CRC Compulsory Education

Many of us believe that education should be rooted in human dignity and the best interests of the child – not in politics, profit, or administrative convenience.

If this includes you, you are invited to join the growing movement of people from all around the world to create inclusive conversations about what we want the word ‘compulsory’ to mean for education going forward!

Did you know that there are at least two completely different interpretations for the word ‘compulsory’ in education? For many people it has come to mean governments forcing parents to force children to attend school.

However, what it meant when it was included in human rights documents such as the Universal Declaration of Human Rights and the United Nations Convention on the Rights of the Child is not that at all.

The Committee that drafted the Universal Declaration of Human Rights, the first international recognition of Education as a Right, explicitly stated that “elementary education shall be compulsory” meant that “no one (neither the State, nor the family) could prevent the child from receiving elementary education and that the idea of coercion was in no way implied”. From a Human Rights perspective, ‘compulsory’ is about obliging every state to provide real access to good quality educational options to each and every child for free. Many of us believe that active involvement by communities and parents – as well as empowering young people to help shape things – is key to making this possible.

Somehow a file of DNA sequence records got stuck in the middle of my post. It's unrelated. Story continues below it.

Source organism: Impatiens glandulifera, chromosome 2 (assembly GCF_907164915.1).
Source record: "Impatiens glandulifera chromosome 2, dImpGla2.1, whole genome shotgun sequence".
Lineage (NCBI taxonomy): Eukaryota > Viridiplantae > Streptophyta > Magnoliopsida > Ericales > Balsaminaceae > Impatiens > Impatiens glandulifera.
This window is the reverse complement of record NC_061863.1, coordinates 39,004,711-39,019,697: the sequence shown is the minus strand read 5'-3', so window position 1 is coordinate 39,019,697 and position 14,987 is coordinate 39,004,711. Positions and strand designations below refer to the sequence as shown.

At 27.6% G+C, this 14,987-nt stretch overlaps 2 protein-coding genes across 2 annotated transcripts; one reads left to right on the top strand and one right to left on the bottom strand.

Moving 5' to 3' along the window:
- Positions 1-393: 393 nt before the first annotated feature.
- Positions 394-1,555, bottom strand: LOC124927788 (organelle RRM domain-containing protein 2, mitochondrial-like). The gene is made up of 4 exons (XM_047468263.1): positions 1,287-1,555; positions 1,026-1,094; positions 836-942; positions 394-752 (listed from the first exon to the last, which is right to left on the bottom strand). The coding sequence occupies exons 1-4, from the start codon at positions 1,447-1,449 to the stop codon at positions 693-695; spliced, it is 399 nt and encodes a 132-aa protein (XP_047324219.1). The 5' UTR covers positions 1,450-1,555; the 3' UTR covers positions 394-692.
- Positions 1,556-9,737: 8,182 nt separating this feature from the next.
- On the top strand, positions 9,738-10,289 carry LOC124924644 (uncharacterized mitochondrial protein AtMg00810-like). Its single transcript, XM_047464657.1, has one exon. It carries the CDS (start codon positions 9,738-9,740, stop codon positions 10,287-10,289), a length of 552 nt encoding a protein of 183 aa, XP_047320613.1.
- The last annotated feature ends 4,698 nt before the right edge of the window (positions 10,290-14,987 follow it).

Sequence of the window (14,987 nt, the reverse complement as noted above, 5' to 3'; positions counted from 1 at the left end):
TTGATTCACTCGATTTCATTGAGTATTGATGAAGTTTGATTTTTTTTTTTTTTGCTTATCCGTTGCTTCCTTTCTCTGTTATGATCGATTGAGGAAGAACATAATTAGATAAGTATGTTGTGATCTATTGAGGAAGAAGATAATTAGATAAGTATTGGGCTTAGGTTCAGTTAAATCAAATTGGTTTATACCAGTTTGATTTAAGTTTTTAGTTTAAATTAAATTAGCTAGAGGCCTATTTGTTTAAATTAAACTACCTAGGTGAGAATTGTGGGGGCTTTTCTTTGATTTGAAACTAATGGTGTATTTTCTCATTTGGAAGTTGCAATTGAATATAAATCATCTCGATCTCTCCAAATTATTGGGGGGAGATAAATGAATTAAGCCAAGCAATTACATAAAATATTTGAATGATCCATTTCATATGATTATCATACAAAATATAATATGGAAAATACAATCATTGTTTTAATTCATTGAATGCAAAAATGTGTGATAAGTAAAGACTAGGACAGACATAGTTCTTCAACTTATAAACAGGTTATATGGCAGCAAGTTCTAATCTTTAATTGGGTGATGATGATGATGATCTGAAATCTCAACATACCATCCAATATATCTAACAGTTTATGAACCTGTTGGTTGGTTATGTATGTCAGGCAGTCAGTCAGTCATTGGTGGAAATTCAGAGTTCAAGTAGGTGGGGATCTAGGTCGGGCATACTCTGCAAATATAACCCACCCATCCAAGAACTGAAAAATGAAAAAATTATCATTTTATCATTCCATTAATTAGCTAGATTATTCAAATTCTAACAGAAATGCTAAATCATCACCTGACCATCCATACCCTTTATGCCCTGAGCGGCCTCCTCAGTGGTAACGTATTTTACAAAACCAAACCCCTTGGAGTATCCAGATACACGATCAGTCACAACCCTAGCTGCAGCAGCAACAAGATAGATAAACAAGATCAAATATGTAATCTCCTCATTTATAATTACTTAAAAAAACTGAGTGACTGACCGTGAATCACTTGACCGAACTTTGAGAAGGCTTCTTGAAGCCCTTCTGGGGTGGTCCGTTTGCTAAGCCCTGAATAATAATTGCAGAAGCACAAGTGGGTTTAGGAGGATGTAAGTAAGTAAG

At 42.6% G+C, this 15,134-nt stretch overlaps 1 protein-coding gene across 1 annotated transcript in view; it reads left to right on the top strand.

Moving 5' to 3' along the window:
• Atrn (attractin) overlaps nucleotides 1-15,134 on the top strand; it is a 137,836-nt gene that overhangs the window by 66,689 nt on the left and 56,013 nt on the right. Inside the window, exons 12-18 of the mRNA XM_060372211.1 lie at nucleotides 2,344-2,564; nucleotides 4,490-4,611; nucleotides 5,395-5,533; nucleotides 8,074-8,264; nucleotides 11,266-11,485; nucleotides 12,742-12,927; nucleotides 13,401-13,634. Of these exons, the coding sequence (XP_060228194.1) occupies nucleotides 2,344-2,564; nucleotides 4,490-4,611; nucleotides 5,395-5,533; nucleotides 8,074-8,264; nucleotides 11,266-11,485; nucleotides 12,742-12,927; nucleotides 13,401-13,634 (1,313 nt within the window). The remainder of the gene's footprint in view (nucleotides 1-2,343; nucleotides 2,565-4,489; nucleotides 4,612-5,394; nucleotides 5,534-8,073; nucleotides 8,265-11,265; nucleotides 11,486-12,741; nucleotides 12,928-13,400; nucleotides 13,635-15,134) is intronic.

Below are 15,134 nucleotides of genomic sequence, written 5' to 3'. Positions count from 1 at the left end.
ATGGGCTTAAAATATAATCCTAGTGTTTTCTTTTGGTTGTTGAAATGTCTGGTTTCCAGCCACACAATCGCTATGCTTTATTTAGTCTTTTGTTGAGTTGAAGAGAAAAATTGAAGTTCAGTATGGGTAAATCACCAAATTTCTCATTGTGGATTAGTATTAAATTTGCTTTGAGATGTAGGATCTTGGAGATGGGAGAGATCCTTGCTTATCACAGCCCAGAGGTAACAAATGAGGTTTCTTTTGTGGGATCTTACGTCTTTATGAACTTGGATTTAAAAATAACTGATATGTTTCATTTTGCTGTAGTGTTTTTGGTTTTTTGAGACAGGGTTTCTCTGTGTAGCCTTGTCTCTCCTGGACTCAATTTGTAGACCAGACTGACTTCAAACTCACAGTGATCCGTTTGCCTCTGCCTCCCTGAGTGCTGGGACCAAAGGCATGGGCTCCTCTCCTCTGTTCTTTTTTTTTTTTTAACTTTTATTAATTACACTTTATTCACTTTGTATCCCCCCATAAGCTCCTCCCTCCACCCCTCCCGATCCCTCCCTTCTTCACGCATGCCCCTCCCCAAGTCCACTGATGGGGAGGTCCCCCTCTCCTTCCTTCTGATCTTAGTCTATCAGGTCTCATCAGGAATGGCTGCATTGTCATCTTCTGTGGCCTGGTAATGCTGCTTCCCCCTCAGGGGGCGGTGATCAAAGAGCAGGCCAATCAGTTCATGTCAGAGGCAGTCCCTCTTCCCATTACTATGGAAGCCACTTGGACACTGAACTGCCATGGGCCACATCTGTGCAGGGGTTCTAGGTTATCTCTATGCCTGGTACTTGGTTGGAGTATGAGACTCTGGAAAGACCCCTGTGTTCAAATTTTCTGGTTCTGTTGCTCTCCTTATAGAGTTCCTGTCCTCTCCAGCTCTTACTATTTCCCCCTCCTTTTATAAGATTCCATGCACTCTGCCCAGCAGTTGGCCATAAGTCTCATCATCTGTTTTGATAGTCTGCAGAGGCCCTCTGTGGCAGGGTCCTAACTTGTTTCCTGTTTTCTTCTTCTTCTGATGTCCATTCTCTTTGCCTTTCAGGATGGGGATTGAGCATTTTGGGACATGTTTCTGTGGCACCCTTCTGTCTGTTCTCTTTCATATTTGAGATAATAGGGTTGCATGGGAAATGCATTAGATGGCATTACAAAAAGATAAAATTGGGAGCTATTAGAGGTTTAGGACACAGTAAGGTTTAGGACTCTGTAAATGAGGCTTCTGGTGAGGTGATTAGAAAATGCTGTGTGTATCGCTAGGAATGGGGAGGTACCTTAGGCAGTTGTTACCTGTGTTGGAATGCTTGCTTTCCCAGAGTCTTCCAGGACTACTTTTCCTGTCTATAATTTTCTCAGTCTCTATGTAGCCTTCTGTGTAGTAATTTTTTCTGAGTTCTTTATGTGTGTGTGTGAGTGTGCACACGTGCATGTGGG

We invite you to explore this webpage, and get involved. If you’d like more information on becoming active in this campaign, please send us a message at

What we have achieved so far

  1. 2023 Oct 19: The 30th International Democratic Conference 2023 in Nepal adopted a resolution addressed to the UN Committee on the Rights of the Child
  2. 2023 Nov 13: The resolution was sent to the UN Committee on the Rights of the Child
  3. 2023 Nov 18: Timed release of this Press Release, with coverage in: